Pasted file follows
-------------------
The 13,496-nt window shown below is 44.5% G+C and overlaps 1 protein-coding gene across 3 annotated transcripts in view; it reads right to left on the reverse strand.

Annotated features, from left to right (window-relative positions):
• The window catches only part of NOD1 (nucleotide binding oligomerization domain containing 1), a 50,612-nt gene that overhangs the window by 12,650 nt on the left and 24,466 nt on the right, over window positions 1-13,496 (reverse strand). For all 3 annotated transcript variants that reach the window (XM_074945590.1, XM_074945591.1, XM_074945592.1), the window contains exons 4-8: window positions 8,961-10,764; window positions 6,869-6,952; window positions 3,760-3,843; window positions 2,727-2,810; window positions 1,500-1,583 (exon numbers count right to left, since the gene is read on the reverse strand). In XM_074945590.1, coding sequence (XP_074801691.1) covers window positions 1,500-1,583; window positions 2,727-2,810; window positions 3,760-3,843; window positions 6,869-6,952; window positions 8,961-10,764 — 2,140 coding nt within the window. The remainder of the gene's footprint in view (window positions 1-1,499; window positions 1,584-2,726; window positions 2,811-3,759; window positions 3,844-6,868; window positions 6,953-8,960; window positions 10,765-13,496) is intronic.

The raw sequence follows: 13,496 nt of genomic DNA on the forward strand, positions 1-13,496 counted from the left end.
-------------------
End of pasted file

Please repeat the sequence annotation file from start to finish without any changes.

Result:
The 13,496-nt window shown below is 44.5% G+C and overlaps 1 protein-coding gene across 3 annotated transcripts in view; it reads right to left on the reverse strand.

Annotated features, from left to right (window-relative positions):
• The window catches only part of NOD1 (nucleotide binding oligomerization domain containing 1), a 50,612-nt gene that overhangs the window by 12,650 nt on the left and 24,466 nt on the right, over window positions 1-13,496 (reverse strand). For all 3 annotated transcript variants that reach the window (XM_074945590.1, XM_074945591.1, XM_074945592.1), the window contains exons 4-8: window positions 8,961-10,764; window positions 6,869-6,952; window positions 3,760-3,843; window positions 2,727-2,810; window positions 1,500-1,583 (exon numbers count right to left, since the gene is read on the reverse strand). In XM_074945590.1, coding sequence (XP_074801691.1) covers window positions 1,500-1,583; window positions 2,727-2,810; window positions 3,760-3,843; window positions 6,869-6,952; window positions 8,961-10,764 — 2,140 coding nt within the window. The remainder of the gene's footprint in view (window positions 1-1,499; window positions 1,584-2,726; window positions 2,811-3,759; window positions 3,844-6,868; window positions 6,953-8,960; window positions 10,765-13,496) is intronic.

The raw sequence follows: 13,496 nt of genomic DNA on the forward strand, positions 1-13,496 counted from the left end.